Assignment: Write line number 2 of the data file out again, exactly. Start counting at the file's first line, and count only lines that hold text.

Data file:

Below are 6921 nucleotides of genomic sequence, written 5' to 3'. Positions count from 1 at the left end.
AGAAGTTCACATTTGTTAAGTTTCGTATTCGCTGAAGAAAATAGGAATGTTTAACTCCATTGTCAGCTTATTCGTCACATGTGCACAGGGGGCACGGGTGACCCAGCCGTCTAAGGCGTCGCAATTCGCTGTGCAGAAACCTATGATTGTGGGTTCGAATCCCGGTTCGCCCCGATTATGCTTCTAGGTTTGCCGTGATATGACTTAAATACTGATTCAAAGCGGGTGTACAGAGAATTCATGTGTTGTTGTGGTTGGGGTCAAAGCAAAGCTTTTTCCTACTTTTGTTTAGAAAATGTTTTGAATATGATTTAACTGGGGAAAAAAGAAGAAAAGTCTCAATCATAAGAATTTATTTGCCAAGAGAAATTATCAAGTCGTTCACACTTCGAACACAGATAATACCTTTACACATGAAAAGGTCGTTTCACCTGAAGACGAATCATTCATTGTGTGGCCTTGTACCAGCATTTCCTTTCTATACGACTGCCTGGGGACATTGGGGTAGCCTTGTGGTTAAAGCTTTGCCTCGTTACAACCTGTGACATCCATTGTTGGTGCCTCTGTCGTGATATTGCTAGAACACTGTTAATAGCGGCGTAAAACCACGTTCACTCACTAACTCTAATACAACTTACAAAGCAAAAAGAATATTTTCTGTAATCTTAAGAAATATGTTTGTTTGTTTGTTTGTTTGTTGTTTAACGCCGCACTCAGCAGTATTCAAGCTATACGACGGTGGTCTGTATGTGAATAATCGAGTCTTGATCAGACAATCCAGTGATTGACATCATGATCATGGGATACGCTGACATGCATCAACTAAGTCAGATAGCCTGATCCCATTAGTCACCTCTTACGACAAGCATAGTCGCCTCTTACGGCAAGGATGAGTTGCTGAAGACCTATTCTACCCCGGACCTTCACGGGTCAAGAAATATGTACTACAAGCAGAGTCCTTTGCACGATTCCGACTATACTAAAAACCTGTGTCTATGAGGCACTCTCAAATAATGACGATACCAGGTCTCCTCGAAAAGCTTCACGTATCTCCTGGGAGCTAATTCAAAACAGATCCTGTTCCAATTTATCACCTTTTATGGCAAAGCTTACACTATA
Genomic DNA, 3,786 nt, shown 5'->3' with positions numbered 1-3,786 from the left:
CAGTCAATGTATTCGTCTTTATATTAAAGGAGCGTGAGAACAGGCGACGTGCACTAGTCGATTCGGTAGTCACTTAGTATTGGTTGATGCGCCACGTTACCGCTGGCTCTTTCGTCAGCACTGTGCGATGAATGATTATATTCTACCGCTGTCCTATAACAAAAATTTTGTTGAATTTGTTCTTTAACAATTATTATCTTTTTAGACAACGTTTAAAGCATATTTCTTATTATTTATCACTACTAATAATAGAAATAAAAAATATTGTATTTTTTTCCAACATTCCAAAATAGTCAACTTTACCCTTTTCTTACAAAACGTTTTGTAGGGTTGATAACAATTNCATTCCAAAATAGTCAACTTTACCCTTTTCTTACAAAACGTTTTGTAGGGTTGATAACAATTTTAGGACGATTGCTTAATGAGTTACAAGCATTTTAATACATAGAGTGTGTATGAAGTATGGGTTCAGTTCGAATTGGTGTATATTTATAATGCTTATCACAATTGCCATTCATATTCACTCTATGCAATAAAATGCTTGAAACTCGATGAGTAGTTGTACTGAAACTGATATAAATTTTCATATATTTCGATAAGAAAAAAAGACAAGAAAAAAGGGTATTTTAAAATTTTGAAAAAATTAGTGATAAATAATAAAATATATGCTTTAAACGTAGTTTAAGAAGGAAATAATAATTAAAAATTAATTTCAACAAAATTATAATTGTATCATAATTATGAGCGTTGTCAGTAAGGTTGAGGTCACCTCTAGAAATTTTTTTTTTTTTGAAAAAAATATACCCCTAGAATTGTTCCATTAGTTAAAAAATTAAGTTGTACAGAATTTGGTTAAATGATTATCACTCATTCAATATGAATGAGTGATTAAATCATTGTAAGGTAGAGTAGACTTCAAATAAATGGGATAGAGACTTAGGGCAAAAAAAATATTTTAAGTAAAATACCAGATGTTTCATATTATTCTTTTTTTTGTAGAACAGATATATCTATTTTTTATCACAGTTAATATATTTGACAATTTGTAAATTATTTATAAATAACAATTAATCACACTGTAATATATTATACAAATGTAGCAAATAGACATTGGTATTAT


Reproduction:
AGAAGTTCACATTTGTTAAGTTTCGTATTCGCTGAAGAAAATAGGAATGTTTAACTCCATTGTCAGCTTATTCGTCACATGTGCACAGGGGGCACGGGTGACCCAGCCGTCTAAGGCGTCGCAATTCGCTGTGCAGAAACCTATGATTGTGGGTTCGAATCCCGGTTCGCCCCGATTATGCTTCTAGGTTTGCCGTGATATGACTTAAATACTGATTCAAAGCGGGTGTACAGAGAATTCATGTGTTGTTGTGGTTGGGGTCAAAGCAAAGCTTTTTCCTACTTTTGTTTAGAAAATGTTTTGAATATGATTTAACTGGGGAAAAAAGAAGAAAAGTCTCAATCATAAGAATTTATTTGCCAAGAGAAATTATCAAGTCGTTCACACTTCGAACACAGATAATACCTTTACACATGAAAAGGTCGTTTCACCTGAAGACGAATCATTCATTGTGTGGCCTTGTACCAGCATTTCCTTTCTATACGACTGCCTGGGGACATTGGGGTAGCCTTGTGGTTAAAGCTTTGCCTCGTTACAACCTGTGACATCCATTGTTGGTGCCTCTGTCGTGATATTGCTAGAACACTGTTAATAGCGGCGTAAAACCACGTTCACTCACTAACTCTAATACAACTTACAAAGCAAAAAGAATATTTTCTGTAATCTTAAGAAATATGTTTGTTTGTTTGTTTGTTTGTTGTTTAACGCCGCACTCAGCAGTATTCAAGCTATACGACGGTGGTCTGTATGTGAATAATCGAGTCTTGATCAGACAATCCAGTGATTGACATCATGATCATGGGATACGCTGACATGCATCAACTAAGTCAGATAGCCTGATCCCATTAGTCACCTCTTACGACAAGCATAGTCGCCTCTTACGGCAAGGATGAGTTGCTGAAGACCTATTCTACCCCGGACCTTCACGGGTCAAGAAATATGTACTACAAGCAGAGTCCTTTGCACGATTCCGACTATACTAAAAACCTGTGTCTATGAGGCACTCTCAAATAATGACGATACCAGGTCTCCTCGAAAAGCTTCACGTATCTCCTGGGAGCTAATTCAAAACAGATCCTGTTCCAATTTATCACCTTTTATGGCAAAGCTTACACTATA